Digital 3-D has hurdles to jump

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BUSAN, South Korea -- Digital 3-D movies may represent the future of the movie business, but a number of obstacles -- cultural as well as technological -- must be overcome if the future is to come into focus.

That was the consensus reached by a number of the participants at BIFCOM's centerpiece seminar on the 3-D Cinema Market: The Opportunities and Challenges," held Tuesday afternoon at the Grand Hotel.

"In Japan, 3-D movies are not all the rage," journalist and 3-D filmmaker Takayuki Oguchi said. Citing both traditional Japanese art and modern anime, he pointed out that Japanese culture favors "very flat images."

In Korea, where a ticket to a digital 3-D movie can cost 10,000 won -- as opposed to 7,000-8,000 won for an average weekday ticket -- Kim Sung-woo, manager of the CJ CGV theater chain, noted that some digital 3-D movies like "Meet the Robinsons" encountered "price resistance." Although he also pointed out that large-screen, Imax 3-D titles like "The Polar Express," which have commanded a premium ticket price of 14,000 won, have performed strongly at the boxoffice.

Still, the participants agreed that there is a definite need for both producers and exhibitors to cast their lot with digital 3-D.

In the '50s, when TV first posed a threat to movies, Lee Seung-hyun, professor at KwangWoon University, noted that "3-D movies were intentionally developed in order to make sure people got out of their homes and got to movies."

Now that sophisticated home theater systems are posing a similar threat, cinematographer Koo Jae-mo, who moderated the seminar, noted that "the future of theaters, physical theaters, is at stake."

"We need to develop our own proprietary technology," Kim said, noting that his theater chain has installed the Master Image 3-D display system, developed in Seoul, while rival chain Lotte Cinema has used the 3-D system from American purveyor Real D. "The government needs to provide support for digital cinema and 3-D systems," he said.

In the U.S. there are about 700 digital 3-D screens, and by 2009 -- when big ticket 3-D movies like DreamWorks' "Monsters vs. Aliens" and James Cameron's "Avatar" hit moviehouses -- experts predict there will be anywhere from 3,000-6,000 screens in play.

But at the moment there are only about 30 digital 3-D screens in Korea.

By 2009, it's predicted that about 10 3-D titles will hit the marketplace -- though no Korean projects have yet to be formally announced.

As a result, "there is a content gap at this point," said Matthew DeJohn, manager of operations for the Los Angeles-based In-Three, a company that is pioneering what it called Dimensionalization, a postproduction process that turns 2-D films into 3-D movies.

DeJohn said that Dimensionalization could be used to create new 3-D versions of titles in existing film libraries and could also assist filmmakers creating new movies in 3-D by helping them perfect their shots. "From the producers' and distributors' view, it gives us the opportunity to create new content," he said.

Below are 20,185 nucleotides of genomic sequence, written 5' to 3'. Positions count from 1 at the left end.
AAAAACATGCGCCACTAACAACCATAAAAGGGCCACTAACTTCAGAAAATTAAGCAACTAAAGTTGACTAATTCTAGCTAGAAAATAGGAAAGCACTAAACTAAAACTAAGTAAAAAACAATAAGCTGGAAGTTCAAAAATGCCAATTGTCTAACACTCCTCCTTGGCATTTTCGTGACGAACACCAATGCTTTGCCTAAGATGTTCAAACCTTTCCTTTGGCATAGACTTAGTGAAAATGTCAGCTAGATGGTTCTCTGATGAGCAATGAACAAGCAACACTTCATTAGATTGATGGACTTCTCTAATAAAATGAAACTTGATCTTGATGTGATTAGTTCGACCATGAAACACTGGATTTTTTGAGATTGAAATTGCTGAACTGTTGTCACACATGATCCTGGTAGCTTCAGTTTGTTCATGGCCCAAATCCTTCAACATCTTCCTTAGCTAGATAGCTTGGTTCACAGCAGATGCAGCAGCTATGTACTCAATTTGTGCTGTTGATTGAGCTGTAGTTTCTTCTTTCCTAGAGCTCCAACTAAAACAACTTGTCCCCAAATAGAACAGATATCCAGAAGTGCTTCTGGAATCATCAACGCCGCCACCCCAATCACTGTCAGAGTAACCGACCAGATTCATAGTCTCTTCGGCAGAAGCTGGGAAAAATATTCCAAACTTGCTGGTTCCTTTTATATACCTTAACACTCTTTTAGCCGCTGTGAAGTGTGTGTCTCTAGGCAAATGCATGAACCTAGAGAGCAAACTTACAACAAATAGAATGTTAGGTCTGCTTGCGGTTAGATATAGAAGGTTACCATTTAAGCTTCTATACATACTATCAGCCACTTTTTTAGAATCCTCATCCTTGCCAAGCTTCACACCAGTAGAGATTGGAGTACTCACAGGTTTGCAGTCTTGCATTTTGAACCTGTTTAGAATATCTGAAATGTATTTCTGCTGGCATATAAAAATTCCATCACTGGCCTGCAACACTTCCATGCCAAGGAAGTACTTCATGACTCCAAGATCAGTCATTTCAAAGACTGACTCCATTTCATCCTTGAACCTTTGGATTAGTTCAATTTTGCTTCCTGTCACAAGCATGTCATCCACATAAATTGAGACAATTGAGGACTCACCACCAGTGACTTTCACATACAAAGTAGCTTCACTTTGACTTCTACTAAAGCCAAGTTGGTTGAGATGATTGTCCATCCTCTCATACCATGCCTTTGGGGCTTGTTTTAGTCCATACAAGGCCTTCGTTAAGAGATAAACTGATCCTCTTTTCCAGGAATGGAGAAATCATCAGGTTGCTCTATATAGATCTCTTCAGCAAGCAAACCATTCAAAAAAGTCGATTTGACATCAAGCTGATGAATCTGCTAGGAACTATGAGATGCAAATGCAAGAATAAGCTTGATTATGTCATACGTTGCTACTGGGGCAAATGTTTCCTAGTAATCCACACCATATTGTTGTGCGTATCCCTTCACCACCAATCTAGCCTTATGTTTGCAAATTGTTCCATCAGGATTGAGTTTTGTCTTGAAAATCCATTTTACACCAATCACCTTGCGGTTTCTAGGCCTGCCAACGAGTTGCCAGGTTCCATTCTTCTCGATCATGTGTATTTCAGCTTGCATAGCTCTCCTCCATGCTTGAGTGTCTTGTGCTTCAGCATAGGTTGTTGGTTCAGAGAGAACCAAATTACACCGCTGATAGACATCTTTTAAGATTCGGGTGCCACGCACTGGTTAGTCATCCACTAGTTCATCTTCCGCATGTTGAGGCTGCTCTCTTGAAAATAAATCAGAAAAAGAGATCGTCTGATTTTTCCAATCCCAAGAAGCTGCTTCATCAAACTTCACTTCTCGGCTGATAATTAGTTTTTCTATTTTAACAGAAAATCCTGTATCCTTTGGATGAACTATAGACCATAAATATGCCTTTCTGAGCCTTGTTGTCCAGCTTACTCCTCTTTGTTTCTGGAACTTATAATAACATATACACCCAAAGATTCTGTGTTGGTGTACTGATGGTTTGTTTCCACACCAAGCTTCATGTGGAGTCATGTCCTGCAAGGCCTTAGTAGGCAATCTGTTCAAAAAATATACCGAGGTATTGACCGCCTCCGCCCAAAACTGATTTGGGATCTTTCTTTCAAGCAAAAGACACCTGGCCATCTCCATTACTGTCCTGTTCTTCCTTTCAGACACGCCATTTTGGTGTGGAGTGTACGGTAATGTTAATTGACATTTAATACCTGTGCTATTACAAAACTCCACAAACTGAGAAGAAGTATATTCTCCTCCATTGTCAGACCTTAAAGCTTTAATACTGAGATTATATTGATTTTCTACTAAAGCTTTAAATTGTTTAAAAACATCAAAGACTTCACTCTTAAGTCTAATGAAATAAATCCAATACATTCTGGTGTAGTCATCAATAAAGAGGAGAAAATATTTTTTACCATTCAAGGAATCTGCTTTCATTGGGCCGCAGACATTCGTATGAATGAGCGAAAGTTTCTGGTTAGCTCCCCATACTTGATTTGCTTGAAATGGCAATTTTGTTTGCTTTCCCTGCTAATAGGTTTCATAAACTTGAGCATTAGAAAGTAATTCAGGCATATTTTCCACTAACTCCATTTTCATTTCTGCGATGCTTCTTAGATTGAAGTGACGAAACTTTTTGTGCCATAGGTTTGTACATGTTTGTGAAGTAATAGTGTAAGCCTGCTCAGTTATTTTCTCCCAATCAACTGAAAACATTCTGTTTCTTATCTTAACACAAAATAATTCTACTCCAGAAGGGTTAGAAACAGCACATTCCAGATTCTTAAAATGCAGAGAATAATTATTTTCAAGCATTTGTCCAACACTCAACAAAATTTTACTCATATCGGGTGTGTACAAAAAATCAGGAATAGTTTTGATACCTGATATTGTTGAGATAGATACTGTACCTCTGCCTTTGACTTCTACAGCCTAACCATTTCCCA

Kim suggested the Robert Zemeckis' upcoming "Beowulf," scheduled for release in Korea on Nov. 15, will be something of a test case because unlike previous animated CG movies that aimed for the family audience, "Beowulf" -- based on the epic poem, employing such stars as Angelina Jolie and Anthony Hopkins, using sophisticated motion capture and promising plenty of violence -- is a movie for adults.

"All the 3-D films we've seen until now were for families and children," Kim said. But with "Beowulf," "the make or break of this movie will determine the flow of 3-D movies for adults in the future."

In the Japanese market, where audiences prefer that English-language movies be dubbed so that they can hear the actors' original voices, Takayuki said that for 3-D movies to become popular they need to stick to subtitles rather than dubbing. To date, however, since most of the 3-D movies have been pitched at kids, they've been dubbed, which turns off older moviegoers. "If the 3-D will be a dubbed version, only children will come," he said.

If 3-D does take root this time around, it could eventually change the aesthetics of movies.

In the question-and-answer session that followed the presentation, one cinematographer complained that at the 3-D movies he'd seen "it looks like you're looking at a puppet show."

While a number of the panelists disagreed, DeJohn said, "The techniques (for filming a 3-D movie) are going to change over time."

Filmmakers working in 3-D are likely to favor longer shots, he said, since in 3-D, "you can look around (in the frame) and every image is more interesting than a 2-D image." There will probably be less rapid editing, so that the viewer can take in all the information on the screen, and filmmakers will also have to consider the "question of breaking the edge of the frame."

Getting 3-D right, DeJohn said, "would take an artistic approach. Cinema has a 100-year history, and we can't break filmmakers out of a 100-year tradition right away."
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